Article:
Glickenhaus releases renderings of non-hybrid WEC Hypercar

Images courtesy of Glickenhaus

Glickenhaus releases renderings of non-hybrid WEC Hypercar

Le Mans/WEC

Glickenhaus releases renderings of non-hybrid WEC Hypercar


American manufacturer Scuderia Cameron Glickenhaus has released new renderings of its upcoming 007 Hypercar Prototype which is set to compete in the 2020/21 FIA WEC season, the first year of the new top-class regulations.

According to company principal Jim Glickenhaus, its new car — which is being built in Italy at Podium — will be powered by a three-liter, twin-turbo V6 engine from a yet-to-be-announced engine supplier.

Glickenhaus has a history of producing cars with elements that are an homage to other major marques. It is clear through the livery presented in the renderings that the Alfa Romeo racing line of the 1970s is firmly on Glickenhaus’ mind in the spirit of this design. It may not be a coincidence that there is a three-liter twin-turbo V6 in Alfa’s current product line.

Glickenhaus did confirm that the recent changes in the rule set for Hypercar Prototype have changed its intention as to the nature of the power train. The Glickenhaus, set to be built this winter and likely to test for the first time post-Le Mans 2020 (still pre-season for the 2020-21 championship), is expected to go without a hybrid system. The reduced power output (circa 750hp) is now well within reach of a race-prepared twin-turbo V6.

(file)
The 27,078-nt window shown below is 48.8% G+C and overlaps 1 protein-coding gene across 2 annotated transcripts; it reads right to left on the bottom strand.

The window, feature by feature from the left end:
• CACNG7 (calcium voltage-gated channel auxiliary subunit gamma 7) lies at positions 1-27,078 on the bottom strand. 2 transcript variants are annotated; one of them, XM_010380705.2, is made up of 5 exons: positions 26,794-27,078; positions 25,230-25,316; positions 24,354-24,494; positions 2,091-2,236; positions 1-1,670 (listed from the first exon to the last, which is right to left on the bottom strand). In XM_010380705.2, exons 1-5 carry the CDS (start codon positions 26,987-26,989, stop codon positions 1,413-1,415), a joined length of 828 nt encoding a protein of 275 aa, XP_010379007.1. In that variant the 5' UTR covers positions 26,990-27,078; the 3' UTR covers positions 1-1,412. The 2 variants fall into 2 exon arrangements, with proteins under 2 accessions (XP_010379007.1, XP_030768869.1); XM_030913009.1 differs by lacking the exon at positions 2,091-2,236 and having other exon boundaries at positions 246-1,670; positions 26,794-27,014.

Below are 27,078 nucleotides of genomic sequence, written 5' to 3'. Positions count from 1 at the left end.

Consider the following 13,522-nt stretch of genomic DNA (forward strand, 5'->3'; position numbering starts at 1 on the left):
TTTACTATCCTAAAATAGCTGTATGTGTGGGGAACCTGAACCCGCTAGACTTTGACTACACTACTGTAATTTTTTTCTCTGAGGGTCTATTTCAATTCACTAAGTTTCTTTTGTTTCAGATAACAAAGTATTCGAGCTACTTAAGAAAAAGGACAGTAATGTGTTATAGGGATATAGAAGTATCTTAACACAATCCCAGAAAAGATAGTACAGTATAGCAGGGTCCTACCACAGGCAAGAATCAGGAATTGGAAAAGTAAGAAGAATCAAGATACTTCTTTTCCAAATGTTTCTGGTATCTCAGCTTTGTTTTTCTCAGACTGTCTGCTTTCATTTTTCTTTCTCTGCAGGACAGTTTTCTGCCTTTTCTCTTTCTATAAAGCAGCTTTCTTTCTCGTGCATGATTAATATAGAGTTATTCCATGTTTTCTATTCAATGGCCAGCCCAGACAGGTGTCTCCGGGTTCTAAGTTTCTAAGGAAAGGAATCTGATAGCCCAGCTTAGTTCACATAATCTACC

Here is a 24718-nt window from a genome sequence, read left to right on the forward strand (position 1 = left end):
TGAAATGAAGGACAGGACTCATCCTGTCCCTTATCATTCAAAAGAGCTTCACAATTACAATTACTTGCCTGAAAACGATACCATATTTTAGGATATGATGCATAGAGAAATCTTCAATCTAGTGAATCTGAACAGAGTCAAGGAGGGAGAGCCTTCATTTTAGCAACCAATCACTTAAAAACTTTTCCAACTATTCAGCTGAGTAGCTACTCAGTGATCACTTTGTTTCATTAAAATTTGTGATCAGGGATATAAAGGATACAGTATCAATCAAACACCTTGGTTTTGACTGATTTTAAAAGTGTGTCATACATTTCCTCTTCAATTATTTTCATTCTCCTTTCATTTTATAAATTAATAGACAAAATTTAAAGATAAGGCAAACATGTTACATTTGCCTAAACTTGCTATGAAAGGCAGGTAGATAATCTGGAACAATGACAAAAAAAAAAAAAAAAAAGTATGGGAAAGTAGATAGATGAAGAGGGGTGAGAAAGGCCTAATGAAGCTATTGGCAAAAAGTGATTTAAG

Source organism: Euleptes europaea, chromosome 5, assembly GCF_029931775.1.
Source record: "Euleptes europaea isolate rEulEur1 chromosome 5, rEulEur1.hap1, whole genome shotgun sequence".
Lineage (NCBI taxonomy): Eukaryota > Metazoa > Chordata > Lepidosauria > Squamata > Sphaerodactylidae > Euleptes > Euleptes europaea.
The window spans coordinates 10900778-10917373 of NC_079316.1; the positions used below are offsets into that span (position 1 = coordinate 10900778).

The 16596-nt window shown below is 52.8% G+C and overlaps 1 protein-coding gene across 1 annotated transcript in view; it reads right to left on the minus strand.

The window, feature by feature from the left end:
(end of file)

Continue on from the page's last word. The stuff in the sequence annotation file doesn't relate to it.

Glickenhaus told RACER earlier this year that the 007 would be feature a front-wheel-drive KERS system. Back then, he also stated that the car would be a prototype rather than road-car-based. A limited run of road-going 007s are still due to be made, though.

“We’re using everything we learned in 003 (the car which frequented the Nurburgring), which is now going into 004 (a new GT3/GT2 spec model), which will become part of 007,” he said back in the spring. “We’re going to have our race car with a prototype tub;our road car will have more of a road car type tub. We will make (a limited run of) road legal examples of it.

“We’ll probably build the race version, as a prototype; the road version which would be very similar, and which we will sell more than 20 of. That’s not the issue, but it will make it a bit more practical for the road.

“We think the road car will be very comfortable and look virtually identical, and interestingly enough they’ll have the same horsepower.”

Toyota and Aston Martin have also signed up for the new Hypercar Prototype formula, with former WEC team ByKolles having also stated its intentions to race car built for the new regulations.

Toyota will race a hybrid-powered prototype, while Aston Martin and now Glickenhaus will race with non-hybrid challengers. Elsewhere, Brabham Automotive also told RACER this summer that it is looking at the new regulations.


IndyCar Debrief